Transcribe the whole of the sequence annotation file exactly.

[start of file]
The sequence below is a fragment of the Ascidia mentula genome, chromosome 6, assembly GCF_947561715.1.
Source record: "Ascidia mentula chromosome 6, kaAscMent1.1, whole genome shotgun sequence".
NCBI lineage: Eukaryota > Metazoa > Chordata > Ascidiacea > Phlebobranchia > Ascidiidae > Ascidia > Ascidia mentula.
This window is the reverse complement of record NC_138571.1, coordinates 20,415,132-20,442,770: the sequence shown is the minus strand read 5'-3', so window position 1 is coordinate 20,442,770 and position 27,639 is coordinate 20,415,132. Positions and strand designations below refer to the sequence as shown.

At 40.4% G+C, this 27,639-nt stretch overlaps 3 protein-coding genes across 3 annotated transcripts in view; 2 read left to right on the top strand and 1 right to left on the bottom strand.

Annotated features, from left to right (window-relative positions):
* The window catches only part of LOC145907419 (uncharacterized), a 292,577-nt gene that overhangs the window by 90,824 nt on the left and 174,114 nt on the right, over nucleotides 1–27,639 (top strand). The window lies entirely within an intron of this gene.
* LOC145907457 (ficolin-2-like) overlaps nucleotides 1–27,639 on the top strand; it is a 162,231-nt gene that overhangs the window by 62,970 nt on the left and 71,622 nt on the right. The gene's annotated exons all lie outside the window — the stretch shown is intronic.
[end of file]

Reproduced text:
The sequence below is a fragment of the Ascidia mentula genome, chromosome 6, assembly GCF_947561715.1.
Source record: "Ascidia mentula chromosome 6, kaAscMent1.1, whole genome shotgun sequence".
NCBI lineage: Eukaryota > Metazoa > Chordata > Ascidiacea > Phlebobranchia > Ascidiidae > Ascidia > Ascidia mentula.
This window is the reverse complement of record NC_138571.1, coordinates 20,415,132-20,442,770: the sequence shown is the minus strand read 5'-3', so window position 1 is coordinate 20,442,770 and position 27,639 is coordinate 20,415,132. Positions and strand designations below refer to the sequence as shown.

At 40.4% G+C, this 27,639-nt stretch overlaps 3 protein-coding genes across 3 annotated transcripts in view; 2 read left to right on the top strand and 1 right to left on the bottom strand.

Annotated features, from left to right (window-relative positions):
* The window catches only part of LOC145907419 (uncharacterized), a 292,577-nt gene that overhangs the window by 90,824 nt on the left and 174,114 nt on the right, over nucleotides 1–27,639 (top strand). The window lies entirely within an intron of this gene.
* LOC145907457 (ficolin-2-like) overlaps nucleotides 1–27,639 on the top strand; it is a 162,231-nt gene that overhangs the window by 62,970 nt on the left and 71,622 nt on the right. The gene's annotated exons all lie outside the window — the stretch shown is intronic.